Quantity isn't the important thing really, is it? When it comes to communications, the issue is quality. However, when one is looking at social media, presence as expressed through numbers does count. That is because there is such a unique paradox in healthcare where, on the one hand, you have an audience for whom one of the primary uses of the Internet is to seek healthcare information and on the other hand, an industry that as a highly regulated industry has been reticent to become heavily engaged in social media. That is particularly true given the chilling effect of the lack of regulatory clarity.
It seemed like a good idea to at least get a snapshot of what is going on with respect to social media and healthcare, particularly as it involves medical product manufacturers. Thanks to Jonathan Richman at Dose of Digital, there is a resource for doing just that – a Pharma and Healthcare Social Media Wiki. The Wiki relies on contributions from those of us who look at industry and are actively involved in healthcare and social media for updates respecting its content. So while there may be some holes, it is the best resource I know to use in getting an idea of what's going on out there.
Here is what I found:
- Twitter – There were at least 50 pharma twitter feeds. What was interesting was the diversity that some companies are developing, with increasing numbers developing feeds specific to a particular interest, category, language and/or geography. With Twitter in particular, there appears to be a growing segment from outside the U.S.
- YouTube – For the most part, pharma has been fairly unsuccessful with YouTube. Many channels have started, only to languish. Most lack a coherent strategy. Many are unconnected. Some don't allow embedding, which defeats the point doesn't it? Nevertheless, I counted about 26 YouTube channels. Many are specific to diseases or conditions, some are corporate and one was even in German from Bayer Corporate. Other international presence included Pfizer UK and Pfizer Europe.
- Facebook – There was some prolific growth in Facebook pages, and while I counted about 51 Facebook pages, my guess is that this is one of the areas where there might be some significant under-reporting. Here it was evident, as well,l that there is a growing international flavor to the pages, with such examples as Pfizer's Turkish page.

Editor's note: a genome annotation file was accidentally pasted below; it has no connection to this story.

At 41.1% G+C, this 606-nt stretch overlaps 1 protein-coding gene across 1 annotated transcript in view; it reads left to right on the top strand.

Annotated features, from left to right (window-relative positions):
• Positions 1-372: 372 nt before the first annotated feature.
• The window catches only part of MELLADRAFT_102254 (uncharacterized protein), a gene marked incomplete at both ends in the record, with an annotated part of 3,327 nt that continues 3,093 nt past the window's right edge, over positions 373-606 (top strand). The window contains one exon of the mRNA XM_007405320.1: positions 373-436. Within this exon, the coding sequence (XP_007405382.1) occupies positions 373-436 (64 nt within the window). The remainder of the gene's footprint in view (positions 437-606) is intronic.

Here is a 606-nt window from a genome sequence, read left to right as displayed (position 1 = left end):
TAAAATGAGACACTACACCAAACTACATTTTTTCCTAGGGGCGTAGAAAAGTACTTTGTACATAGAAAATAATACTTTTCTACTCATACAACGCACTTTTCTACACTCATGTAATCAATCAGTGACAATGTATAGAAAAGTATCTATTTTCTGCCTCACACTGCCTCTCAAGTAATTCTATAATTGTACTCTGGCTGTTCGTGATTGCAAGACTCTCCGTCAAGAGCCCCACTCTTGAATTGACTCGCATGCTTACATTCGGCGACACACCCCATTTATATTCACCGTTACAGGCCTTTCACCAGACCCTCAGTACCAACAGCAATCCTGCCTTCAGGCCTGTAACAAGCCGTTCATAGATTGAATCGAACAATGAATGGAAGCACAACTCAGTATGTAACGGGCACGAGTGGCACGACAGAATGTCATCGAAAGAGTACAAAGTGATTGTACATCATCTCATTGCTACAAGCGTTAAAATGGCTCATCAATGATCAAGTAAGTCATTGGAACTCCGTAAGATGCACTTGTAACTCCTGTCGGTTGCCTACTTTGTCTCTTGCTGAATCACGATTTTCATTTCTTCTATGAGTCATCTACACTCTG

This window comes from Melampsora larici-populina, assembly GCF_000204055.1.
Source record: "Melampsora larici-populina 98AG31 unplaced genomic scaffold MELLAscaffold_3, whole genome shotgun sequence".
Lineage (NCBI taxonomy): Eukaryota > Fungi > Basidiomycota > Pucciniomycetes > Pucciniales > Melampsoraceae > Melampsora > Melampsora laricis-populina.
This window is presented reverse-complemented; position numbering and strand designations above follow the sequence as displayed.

In addition, I thought it was interesting to look at the development of communities, both for patients and for professionals. To that end, I counted about 35 sponsored patient community sites, sponsored either by corporations of specific brands.
On the health care professionals side, there were at least 42, again reflecting diversity outside of the U.S. with the presence of doc2doc in the United Kingdom and coliquio in Germany. An interesting development is the more recently developed communities veering away from the general to more specific interests as represented by the American College of Cardiology community CardioSource or one started by the American College of Ophthalmology.
So there has been progress in numbers. As far as progress in strategy, that would be a different analysis altogether, and one not made easily. However, with the growing numbers and experience, one can hope that quality will improve and that social media will become a more comprehensively integrated part of communications. Even though there is evidence of a growing presence, the gap that now stands between the patient drive for credible and reliable information about medical products and the participation of those who make them needs to be shortened much further.